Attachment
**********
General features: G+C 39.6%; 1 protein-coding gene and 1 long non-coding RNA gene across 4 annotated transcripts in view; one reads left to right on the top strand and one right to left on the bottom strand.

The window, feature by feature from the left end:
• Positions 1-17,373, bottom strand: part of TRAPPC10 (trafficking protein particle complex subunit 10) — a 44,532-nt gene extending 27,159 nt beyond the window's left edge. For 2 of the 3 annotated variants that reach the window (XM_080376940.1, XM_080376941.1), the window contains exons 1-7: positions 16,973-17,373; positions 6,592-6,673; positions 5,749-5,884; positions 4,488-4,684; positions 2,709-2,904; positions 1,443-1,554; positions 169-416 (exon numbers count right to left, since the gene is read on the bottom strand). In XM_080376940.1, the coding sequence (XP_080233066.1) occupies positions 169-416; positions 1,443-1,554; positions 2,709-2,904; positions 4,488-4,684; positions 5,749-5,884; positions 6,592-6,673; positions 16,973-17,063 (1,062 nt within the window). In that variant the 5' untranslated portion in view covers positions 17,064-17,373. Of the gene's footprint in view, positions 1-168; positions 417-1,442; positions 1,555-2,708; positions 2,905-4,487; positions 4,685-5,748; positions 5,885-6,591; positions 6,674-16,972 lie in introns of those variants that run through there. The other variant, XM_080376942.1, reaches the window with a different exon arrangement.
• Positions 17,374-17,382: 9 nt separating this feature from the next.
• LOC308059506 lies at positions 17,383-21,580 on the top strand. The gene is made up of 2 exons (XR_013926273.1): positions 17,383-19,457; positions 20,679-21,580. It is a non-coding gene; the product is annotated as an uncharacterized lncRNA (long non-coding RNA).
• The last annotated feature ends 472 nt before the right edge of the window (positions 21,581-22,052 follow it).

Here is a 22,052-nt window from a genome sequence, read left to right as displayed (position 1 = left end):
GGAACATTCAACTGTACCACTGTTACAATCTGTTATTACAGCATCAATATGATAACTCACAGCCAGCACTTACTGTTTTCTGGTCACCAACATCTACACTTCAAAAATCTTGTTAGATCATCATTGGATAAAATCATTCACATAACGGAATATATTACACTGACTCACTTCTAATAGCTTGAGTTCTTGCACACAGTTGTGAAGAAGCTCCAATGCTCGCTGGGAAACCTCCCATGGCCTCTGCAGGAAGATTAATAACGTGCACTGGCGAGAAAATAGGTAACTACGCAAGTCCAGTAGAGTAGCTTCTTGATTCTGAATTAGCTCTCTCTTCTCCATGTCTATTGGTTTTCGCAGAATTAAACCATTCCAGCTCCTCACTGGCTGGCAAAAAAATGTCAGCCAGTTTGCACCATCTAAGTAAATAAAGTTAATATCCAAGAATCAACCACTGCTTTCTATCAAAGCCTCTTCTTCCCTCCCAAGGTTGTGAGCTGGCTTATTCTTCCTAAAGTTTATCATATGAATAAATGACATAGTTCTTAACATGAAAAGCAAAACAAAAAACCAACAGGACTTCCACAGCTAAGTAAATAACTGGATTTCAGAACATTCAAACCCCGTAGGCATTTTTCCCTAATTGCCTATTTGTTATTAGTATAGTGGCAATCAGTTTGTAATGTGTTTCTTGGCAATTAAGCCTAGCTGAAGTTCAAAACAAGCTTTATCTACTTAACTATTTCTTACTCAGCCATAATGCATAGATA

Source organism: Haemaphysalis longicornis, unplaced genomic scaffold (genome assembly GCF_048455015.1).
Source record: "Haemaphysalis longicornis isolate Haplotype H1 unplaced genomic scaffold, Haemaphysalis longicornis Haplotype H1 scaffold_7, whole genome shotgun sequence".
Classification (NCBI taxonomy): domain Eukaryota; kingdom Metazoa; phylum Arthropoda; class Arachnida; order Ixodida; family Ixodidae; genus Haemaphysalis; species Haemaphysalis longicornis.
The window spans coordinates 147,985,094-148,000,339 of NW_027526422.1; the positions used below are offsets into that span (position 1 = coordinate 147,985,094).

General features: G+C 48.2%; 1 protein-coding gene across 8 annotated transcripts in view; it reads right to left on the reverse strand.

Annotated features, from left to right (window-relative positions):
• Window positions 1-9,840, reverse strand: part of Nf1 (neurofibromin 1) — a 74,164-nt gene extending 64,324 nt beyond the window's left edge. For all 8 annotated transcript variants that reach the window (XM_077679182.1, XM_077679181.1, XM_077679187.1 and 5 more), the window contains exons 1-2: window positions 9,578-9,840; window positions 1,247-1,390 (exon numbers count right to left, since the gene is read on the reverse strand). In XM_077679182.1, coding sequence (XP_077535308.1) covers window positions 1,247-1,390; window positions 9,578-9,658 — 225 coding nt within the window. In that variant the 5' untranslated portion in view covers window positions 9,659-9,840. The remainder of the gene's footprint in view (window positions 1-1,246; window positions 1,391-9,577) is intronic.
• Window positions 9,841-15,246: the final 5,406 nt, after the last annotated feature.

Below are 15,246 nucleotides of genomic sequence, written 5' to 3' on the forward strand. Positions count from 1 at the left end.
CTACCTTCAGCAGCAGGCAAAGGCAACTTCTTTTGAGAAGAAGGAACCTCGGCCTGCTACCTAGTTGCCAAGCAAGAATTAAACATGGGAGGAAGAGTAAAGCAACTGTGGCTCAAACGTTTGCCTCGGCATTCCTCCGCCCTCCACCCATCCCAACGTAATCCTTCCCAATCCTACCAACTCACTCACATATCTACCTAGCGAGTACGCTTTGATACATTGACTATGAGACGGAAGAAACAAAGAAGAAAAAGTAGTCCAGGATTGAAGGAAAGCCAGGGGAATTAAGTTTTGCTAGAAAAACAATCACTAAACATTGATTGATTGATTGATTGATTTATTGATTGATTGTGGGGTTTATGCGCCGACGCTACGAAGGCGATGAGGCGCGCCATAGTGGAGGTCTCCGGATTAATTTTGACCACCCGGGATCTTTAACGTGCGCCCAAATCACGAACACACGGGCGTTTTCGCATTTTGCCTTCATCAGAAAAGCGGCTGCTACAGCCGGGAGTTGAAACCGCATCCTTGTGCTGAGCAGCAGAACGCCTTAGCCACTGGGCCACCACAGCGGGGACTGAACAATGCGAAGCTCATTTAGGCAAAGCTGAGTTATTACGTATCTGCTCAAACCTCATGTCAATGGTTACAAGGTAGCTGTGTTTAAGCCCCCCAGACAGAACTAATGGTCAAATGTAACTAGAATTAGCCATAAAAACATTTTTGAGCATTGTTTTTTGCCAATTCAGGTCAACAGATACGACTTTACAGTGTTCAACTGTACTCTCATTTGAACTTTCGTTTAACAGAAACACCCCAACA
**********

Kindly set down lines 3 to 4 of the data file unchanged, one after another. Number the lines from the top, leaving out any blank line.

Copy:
• Positions 1-17,373, bottom strand: part of TRAPPC10 (trafficking protein particle complex subunit 10) — a 44,532-nt gene extending 27,159 nt beyond the window's left edge. For 2 of the 3 annotated variants that reach the window (XM_080376940.1, XM_080376941.1), the window contains exons 1-7: positions 16,973-17,373; positions 6,592-6,673; positions 5,749-5,884; positions 4,488-4,684; positions 2,709-2,904; positions 1,443-1,554; positions 169-416 (exon numbers count right to left, since the gene is read on the bottom strand). In XM_080376940.1, the coding sequence (XP_080233066.1) occupies positions 169-416; positions 1,443-1,554; positions 2,709-2,904; positions 4,488-4,684; positions 5,749-5,884; positions 6,592-6,673; positions 16,973-17,063 (1,062 nt within the window). In that variant the 5' untranslated portion in view covers positions 17,064-17,373. Of the gene's footprint in view, positions 1-168; positions 417-1,442; positions 1,555-2,708; positions 2,905-4,487; positions 4,685-5,748; positions 5,885-6,591; positions 6,674-16,972 lie in introns of those variants that run through there. The other variant, XM_080376942.1, reaches the window with a different exon arrangement.
• Positions 17,374-17,382: 9 nt separating this feature from the next.